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July 01, 2006


"Is there any clearer indication that what we're doing with our extraordinary rendition program is akin to the disappearances of Latin America? And is perceived as such by our top officials?"

One might say that this is a pretty clear indication that the disappearances of Latin America were probably taught to the Argentine military (and to the Chilean military, and to the Uruguyan military, and the Guatamalan military and to the El Salvadoran military and, later on, the Columbian military) at Ft. Benning, GA.

Negroponte, afterall, is the head of national intelligence.

Yeah, I was thinking of that, kaleidoscope. While much of the rest of the world has realized those lessons were counterproductive, we're now the ones following the lessons.

Don't forget, we may still be sanctioning secret war in Latin America.

The Bush junta is just playing the odds. They won't be prosecuted. They're right.

Well, BushCo does have the advantage over Pinochet in that they don't really care to travel outside of the country, I suppose. Just so long as they get their travel advice from Kissinger, they may avoid prosecution.

as yea sow, shall yea reap

why don't these so called christians understand that ???

it's in the bible

bush is a lot younger than Pinochet

food for thought

I've been expecting them to start disappearing protestors and opponents for a couple of years.

The United States, which has only observer status at the forum, wanted the treaty to provide "a defense of obedience to superior orders" in a criminal prosecution.

Didn't we resolve this in 1946, with American legal officials holding that "I was only following orders" is not a defense against war crimes? We are now going to join the Nazis in making this defense?

Oh well, our military wears the Nazi coal scuttle and the uniforms all look like WW2 Wehrmacht uniforms, and the reported war crimes certainly read like items from the Eastern Front, so what's so suprising?


I think that the key word here is "abducting" and it is concerned with abductions outside of a "war zone", because the Geneva conventions implicitely allow for the "disappearing" of spies and saboteurs for at least a short period of time....

Under the current rules of war:

Where in occupied territory an individual protected person is detained as a spy or saboteur, or as a person under definite suspicion of activity hostile to the security of the Occupying Power, such person shall, in those cases where absolute military security so requires, be regarded as having forfeited rights of communication under the present Convention.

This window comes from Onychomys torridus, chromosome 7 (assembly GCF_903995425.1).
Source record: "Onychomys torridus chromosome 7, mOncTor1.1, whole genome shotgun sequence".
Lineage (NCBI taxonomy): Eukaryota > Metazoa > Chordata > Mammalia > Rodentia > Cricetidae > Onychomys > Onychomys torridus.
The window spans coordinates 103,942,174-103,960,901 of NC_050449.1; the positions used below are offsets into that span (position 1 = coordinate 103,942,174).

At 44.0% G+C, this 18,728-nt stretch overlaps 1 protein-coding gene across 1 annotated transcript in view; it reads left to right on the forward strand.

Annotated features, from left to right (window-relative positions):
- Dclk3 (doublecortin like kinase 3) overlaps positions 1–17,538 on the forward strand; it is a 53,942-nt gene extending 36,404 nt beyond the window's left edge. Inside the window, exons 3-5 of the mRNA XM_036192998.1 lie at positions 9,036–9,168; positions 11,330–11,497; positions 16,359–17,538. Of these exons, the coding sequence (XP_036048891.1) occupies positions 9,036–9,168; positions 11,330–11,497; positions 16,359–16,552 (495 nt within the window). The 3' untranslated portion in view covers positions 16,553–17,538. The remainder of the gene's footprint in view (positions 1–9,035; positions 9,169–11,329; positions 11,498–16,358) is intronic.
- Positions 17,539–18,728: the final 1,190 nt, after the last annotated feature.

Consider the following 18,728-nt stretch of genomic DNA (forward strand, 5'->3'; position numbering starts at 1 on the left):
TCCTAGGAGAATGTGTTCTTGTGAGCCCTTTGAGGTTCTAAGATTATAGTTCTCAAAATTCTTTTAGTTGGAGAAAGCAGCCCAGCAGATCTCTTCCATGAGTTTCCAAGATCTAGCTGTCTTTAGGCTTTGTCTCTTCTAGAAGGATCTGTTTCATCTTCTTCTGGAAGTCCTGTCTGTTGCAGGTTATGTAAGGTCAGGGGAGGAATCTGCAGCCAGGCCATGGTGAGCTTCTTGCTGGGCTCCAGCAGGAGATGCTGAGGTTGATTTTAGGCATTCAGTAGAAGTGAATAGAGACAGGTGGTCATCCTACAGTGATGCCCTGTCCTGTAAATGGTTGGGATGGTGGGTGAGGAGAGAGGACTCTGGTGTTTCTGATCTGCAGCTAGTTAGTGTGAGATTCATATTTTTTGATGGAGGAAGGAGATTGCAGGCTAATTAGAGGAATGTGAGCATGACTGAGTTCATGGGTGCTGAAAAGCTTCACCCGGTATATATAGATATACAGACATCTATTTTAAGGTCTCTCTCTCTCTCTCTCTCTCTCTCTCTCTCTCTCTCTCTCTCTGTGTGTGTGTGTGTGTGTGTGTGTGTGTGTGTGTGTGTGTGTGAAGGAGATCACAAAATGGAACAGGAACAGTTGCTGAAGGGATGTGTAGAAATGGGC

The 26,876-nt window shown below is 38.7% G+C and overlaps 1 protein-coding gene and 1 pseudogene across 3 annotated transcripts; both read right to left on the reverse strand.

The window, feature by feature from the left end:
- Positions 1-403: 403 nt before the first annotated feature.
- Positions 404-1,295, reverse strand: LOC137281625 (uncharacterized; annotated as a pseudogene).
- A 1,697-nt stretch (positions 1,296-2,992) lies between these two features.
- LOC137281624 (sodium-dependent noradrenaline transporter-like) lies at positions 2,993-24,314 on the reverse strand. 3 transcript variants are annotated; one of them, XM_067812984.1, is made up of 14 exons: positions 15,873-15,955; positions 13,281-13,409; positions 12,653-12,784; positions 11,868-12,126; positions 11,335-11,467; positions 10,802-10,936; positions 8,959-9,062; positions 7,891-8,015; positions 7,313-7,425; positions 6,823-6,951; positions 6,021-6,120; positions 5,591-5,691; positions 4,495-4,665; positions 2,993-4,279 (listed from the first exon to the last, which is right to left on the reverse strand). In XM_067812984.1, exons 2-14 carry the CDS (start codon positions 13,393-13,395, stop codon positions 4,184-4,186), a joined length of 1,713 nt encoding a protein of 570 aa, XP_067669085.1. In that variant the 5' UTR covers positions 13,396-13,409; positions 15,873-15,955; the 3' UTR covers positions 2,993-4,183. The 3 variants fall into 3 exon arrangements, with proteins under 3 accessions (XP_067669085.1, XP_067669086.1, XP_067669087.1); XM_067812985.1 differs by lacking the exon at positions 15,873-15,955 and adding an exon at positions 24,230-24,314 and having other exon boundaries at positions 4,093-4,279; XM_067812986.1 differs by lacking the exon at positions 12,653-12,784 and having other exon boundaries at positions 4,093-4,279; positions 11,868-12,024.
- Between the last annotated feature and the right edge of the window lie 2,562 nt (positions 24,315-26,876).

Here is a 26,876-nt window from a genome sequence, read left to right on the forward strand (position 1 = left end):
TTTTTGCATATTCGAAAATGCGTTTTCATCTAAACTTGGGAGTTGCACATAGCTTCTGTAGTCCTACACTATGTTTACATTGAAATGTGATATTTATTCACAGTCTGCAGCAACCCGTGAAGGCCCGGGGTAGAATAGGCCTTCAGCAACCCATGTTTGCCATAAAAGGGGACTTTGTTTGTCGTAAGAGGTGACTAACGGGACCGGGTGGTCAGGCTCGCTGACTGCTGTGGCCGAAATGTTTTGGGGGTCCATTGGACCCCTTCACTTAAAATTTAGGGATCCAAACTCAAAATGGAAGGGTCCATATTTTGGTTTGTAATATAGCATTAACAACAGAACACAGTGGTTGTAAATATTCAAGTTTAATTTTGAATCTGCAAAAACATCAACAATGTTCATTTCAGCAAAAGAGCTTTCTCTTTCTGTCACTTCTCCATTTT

In each case, such persons shall nevertheless be treated with humanity and, in case of trial, shall not be deprived of the rights of fair and regular trial prescribed by the present Convention. They shall also be granted the full rights and privileges of a protected person under the present Convention at the earliest date consistent with security of State or Occupying Power as case may be.


the prohibition proposed is problematic, IMHO, because I see a legitimate reason for "disappearing" people who are part of "sleeper cells" outside of war zones. The problem, of course, is the potential for abuse of an exception for "sleeper cells"....

Wingnut Nation would purr delightfully at the "MoonBat" conspiracy theorists who see a slippery slope for domestic democracy. But they would be the first to screech and howl were they to fall victim. By the time they DO recognize the threat, it would be too late.

"Negroponte, afterall, is the head of national intelligence."

If memory serves, he was presiding over the central american
'death squads as Ambassador to Honduras in the '80s.

Pinochet may be proud, but Robert Jackson has to be turning over in his grave.

When the Bush Regime is finally turned out of office, will anything be left of our proud hsitory?

I'm still thinking about your legitimate disappearances comment, p luk. My first reaction is, they can't be trusted. There have been way too many verifiable mistakes, you simply can't disappear someone because there's no way to take it back. It seems that, in the post-9/11 everyone loves us stage, we were getting a lot of cooperation with people we wanted to target, save from our allies like Saudi Arabia and Pakistan. So we might have been able to use due process, at least in places like Germany and Italy, where some of our big mistakes have come. But now people don't trust us.

I don't know. I'm stumped.


"they can't be trusted" is really the crux of the matter.

The more I think about it, the more convinced I am that the treaty is a good idea. If we know about a "sleeper cell", the smart thing to do is keep those people under constant surveillance --- wait until THEY make a move, allowing us to find out more about how they operate and communicate, etc...